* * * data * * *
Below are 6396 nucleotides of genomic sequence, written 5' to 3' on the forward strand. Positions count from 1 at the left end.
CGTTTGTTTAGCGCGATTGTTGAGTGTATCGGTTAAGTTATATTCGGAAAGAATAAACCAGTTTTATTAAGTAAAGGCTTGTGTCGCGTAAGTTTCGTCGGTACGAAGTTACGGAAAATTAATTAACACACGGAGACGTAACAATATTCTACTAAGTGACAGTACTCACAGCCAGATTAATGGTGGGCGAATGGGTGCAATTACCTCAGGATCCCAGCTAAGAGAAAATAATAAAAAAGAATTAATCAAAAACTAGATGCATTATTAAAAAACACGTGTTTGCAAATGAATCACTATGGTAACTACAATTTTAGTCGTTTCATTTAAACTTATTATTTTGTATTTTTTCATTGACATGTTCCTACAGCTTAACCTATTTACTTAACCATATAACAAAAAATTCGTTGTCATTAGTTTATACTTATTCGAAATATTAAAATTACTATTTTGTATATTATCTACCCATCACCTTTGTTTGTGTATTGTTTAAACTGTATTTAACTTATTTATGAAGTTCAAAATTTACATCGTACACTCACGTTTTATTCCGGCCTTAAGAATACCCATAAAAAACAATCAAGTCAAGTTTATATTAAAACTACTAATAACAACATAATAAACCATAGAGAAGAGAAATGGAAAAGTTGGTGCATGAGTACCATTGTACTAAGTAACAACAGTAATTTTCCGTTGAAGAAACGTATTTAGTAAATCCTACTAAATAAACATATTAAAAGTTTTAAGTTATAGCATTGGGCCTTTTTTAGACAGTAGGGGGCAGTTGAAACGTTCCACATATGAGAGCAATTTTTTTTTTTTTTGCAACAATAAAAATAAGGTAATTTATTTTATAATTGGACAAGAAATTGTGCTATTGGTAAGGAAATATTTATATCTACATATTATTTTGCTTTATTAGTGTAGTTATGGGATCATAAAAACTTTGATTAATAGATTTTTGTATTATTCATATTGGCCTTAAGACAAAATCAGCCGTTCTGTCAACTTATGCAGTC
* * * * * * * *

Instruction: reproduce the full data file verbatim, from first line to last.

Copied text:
Below are 6396 nucleotides of genomic sequence, written 5' to 3' on the forward strand. Positions count from 1 at the left end.
CGTTTGTTTAGCGCGATTGTTGAGTGTATCGGTTAAGTTATATTCGGAAAGAATAAACCAGTTTTATTAAGTAAAGGCTTGTGTCGCGTAAGTTTCGTCGGTACGAAGTTACGGAAAATTAATTAACACACGGAGACGTAACAATATTCTACTAAGTGACAGTACTCACAGCCAGATTAATGGTGGGCGAATGGGTGCAATTACCTCAGGATCCCAGCTAAGAGAAAATAATAAAAAAGAATTAATCAAAAACTAGATGCATTATTAAAAAACACGTGTTTGCAAATGAATCACTATGGTAACTACAATTTTAGTCGTTTCATTTAAACTTATTATTTTGTATTTTTTCATTGACATGTTCCTACAGCTTAACCTATTTACTTAACCATATAACAAAAAATTCGTTGTCATTAGTTTATACTTATTCGAAATATTAAAATTACTATTTTGTATATTATCTACCCATCACCTTTGTTTGTGTATTGTTTAAACTGTATTTAACTTATTTATGAAGTTCAAAATTTACATCGTACACTCACGTTTTATTCCGGCCTTAAGAATACCCATAAAAAACAATCAAGTCAAGTTTATATTAAAACTACTAATAACAACATAATAAACCATAGAGAAGAGAAATGGAAAAGTTGGTGCATGAGTACCATTGTACTAAGTAACAACAGTAATTTTCCGTTGAAGAAACGTATTTAGTAAATCCTACTAAATAAACATATTAAAAGTTTTAAGTTATAGCATTGGGCCTTTTTTAGACAGTAGGGGGCAGTTGAAACGTTCCACATATGAGAGCAATTTTTTTTTTTTTTGCAACAATAAAAATAAGGTAATTTATTTTATAATTGGACAAGAAATTGTGCTATTGGTAAGGAAATATTTATATCTACATATTATTTTGCTTTATTAGTGTAGTTATGGGATCATAAAAACTTTGATTAATAGATTTTTGTATTATTCATATTGGCCTTAAGACAAAATCAGCCGTTCTGTCAACTTATGCAGTC